Its only fault is its lack of illustration, which I final very puzzling: it would be easy to add line drawings of the more important features and the animals which developed them. I had to stop and look up the appearance of some creatures.  

If I could, I would send a million of these out to schools all over America. Doctor Gee has made a wonderful contribution to popular knowledge of science. And it's fun.

Matt Bille is the author of four books and history and science and two novels. His latest, Of Books and Beasts: A Cryptozoologist's Library, skeptically but fairly reviews 400 books in cryptozoology, supporting sciences like mammalogy and evolution, and notable fiction. Visit his website at or say hello to MattWriter on Twitter.  

Tuesday, July 18, 2023

Apollo: The Week We Became Spacefarers

Space History Tuesday (ShoT)

Apollo Week

This is the unforgettable week in space history.

54 years ago, I watched out the window of a small plane while, perhaps 12-15 miles away, a giant Saturn 5 ignited with a flame that captured the attention of the world. The plane was a rented Piper, flown by my dad who worked at the plant in Vero Beach. In the coolest thing in the history of dads, he flew my brother and I up to a vantage point outside the 10-mile radius of the exclusion zone (I’m sure today it’s several times bigger). I still remember the orange-red flame, brilliantly intense even from that distance, as it lifted the rocket from the pad. You could tune the old Automatic Direction Finder (ADF)) then used in Pipers to get some AM commercial stations, and I remember the radio voice saying, “And Apollo 11 is off for the Moon!” Four days later, I tried to stay awake while the first steps were televised from the Moon. I still can’t remember if I actually saw them or dozed off for that moment.

In the ensuing days, we watched as grainy black and white images, interspersed with network TV simulations, followed the progress of Armstrong and Aldrin. Moments I recall specifically included Buzz saluting the flag and an astronaut’s feet lifting from the surface as he forced a hand-powered drill down to get samples of the regolith. And then they were home.

We expected the program to keep going and do greater and greater things. It did, to a point. We were on the beach south of the Cape when Apollo 17 split the night sky in a display seen in the Carolinas. Then Skylab. Then…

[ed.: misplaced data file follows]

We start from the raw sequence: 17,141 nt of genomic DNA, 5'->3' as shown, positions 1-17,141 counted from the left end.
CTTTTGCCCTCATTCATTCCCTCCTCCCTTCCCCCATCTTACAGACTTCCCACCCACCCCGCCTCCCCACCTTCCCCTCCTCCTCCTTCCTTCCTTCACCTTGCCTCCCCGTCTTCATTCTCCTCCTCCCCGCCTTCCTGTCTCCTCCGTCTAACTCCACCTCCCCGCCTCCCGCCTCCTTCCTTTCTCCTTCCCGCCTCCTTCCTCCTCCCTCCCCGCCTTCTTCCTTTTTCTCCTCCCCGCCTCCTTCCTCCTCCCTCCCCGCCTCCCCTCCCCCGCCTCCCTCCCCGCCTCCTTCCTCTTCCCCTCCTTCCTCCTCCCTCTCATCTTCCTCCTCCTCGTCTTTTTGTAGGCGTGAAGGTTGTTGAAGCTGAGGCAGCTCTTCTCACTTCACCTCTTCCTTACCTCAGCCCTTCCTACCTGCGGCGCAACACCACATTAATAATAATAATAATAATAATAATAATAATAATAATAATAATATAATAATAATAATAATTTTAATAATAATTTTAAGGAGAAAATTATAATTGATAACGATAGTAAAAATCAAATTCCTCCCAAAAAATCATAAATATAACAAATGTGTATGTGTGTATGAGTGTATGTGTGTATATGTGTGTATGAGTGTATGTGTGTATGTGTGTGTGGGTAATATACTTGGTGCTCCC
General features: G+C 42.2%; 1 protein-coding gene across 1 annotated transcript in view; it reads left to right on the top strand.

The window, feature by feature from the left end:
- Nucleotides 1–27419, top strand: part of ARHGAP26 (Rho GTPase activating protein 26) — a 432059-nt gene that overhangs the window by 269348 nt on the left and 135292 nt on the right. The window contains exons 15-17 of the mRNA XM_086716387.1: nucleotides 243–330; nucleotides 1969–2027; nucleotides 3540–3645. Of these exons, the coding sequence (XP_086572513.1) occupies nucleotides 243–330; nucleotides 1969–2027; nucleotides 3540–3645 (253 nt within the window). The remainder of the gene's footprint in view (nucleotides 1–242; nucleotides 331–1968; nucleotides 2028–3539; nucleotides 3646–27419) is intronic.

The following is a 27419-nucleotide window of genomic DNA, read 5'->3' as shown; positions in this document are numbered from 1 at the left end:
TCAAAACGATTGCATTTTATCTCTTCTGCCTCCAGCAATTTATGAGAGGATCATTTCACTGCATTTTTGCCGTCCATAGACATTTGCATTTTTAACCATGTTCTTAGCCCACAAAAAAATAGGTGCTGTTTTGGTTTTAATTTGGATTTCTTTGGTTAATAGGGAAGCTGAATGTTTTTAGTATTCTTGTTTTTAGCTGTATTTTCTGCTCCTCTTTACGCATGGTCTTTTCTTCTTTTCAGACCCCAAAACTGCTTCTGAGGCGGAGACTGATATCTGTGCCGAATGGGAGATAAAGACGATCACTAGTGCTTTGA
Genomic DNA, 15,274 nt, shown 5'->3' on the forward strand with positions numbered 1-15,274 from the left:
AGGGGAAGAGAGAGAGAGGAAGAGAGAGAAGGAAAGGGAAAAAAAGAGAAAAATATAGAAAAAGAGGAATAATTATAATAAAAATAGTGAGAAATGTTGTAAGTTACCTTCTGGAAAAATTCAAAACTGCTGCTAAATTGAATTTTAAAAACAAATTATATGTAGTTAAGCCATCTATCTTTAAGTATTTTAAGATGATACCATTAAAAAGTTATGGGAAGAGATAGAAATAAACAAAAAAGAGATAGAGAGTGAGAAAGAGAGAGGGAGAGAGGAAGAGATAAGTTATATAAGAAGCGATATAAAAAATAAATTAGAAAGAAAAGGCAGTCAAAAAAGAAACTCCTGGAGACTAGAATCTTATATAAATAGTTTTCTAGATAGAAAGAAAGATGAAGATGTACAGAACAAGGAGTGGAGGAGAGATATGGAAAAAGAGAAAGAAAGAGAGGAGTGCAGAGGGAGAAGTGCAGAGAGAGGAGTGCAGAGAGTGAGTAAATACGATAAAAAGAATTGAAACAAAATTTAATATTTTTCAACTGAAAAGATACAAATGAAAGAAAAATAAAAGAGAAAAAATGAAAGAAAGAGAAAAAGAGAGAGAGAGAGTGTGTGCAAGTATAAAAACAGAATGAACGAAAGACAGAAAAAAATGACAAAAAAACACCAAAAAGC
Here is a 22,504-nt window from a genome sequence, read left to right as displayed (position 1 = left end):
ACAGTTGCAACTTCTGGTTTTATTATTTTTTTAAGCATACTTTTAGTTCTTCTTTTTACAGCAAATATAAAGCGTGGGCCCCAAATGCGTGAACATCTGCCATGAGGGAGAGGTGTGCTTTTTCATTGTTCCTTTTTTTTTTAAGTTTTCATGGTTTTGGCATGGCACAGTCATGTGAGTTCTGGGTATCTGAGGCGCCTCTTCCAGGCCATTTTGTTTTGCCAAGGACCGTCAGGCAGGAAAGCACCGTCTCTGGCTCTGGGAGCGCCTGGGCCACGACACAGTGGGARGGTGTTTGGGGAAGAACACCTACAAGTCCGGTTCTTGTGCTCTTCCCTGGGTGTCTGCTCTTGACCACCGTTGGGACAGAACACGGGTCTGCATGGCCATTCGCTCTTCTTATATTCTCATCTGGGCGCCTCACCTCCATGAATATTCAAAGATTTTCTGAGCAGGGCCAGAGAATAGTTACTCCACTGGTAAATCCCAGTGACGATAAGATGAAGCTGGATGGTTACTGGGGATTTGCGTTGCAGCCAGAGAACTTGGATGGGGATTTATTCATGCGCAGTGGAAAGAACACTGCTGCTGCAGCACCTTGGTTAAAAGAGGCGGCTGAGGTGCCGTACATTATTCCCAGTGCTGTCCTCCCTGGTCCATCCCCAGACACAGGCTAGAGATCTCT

Everything faded. I remember an article in Weekly Reader about 1970 with a couple of skeptics saying we didn’t go, but the topic was laughed off. But people wrote articles and even books pounding on this ridiculous theme, and of course used the internet as soon as it was invented to claim there had never been a lunar mission. I pointed out to one denier that, “I was there. I watched them leave.” His reply: “But you didn’t see them land.” Me: “I wanted to, but NASA wouldn’t take nine-year old astronauts…” My daughter brought home a high school text about ten years ago that gave one sentence for “an expensive race to Moon” without a single detail or name. Unbelievably, one of the authors was Paul Dickson, who wrote a popular book on Sputnik. I sent him a “what the hell” email but never heard back.

The flurry of remembrance events in 2019 brought a hint of the glory back and gave some impetus to Artemis, NASA’s third attempt at a program to return to the Moon. It looks like Artemis is going to make it, albeit much later and costlier than originally projected. I wish NASA every success. It’s about time we went back.

Favorite Apollo Books:

Carrying the Fire: An Astronaut’s Journeys, by Michael Collins

Shoot for the Moon, by James Donovan

First Man, by James R. Hansen 

A Man on the Moon, by Andrew Chaikin

NASA's main site

Follow the mission: Apollo in Real Time

Monday, July 03, 2023

Book Review: Making Space for Women

Making Space for Women: Stories from Trailblazing Women atNASA’s Johnson Space Center

Jennifer M. Ross-Nazzal, Editor

Texas A&M, 2022

The author of this unique book chose 21 women to tell their stories of working at Johnson Space Center, aka JSC. She set out to include an assorted group with diverse backgrounds, education, training, and life experiences, and she chose well.

This is one of the longest book reviews I've ever written, because it's all about these amazing women's autobiographical essays, and it was vital to touch on them all. 

These women joined NASA through various avenues and worked in a wide variety of jobs, some as early as the pre-NASA days at the National Advisory Committee on Aeronautics (NACA). The author writes that women were long excluded from many jobs in a heavily male organization (except of course for the secretaries, who also have stories to tell here). At the end of the Apollo era, women made up about 18 percent of NASA’s workforce. The government-wide average was 34 percent. Change began in the early 1970s thanks to both official programs and the efforts of individual leaders and managers.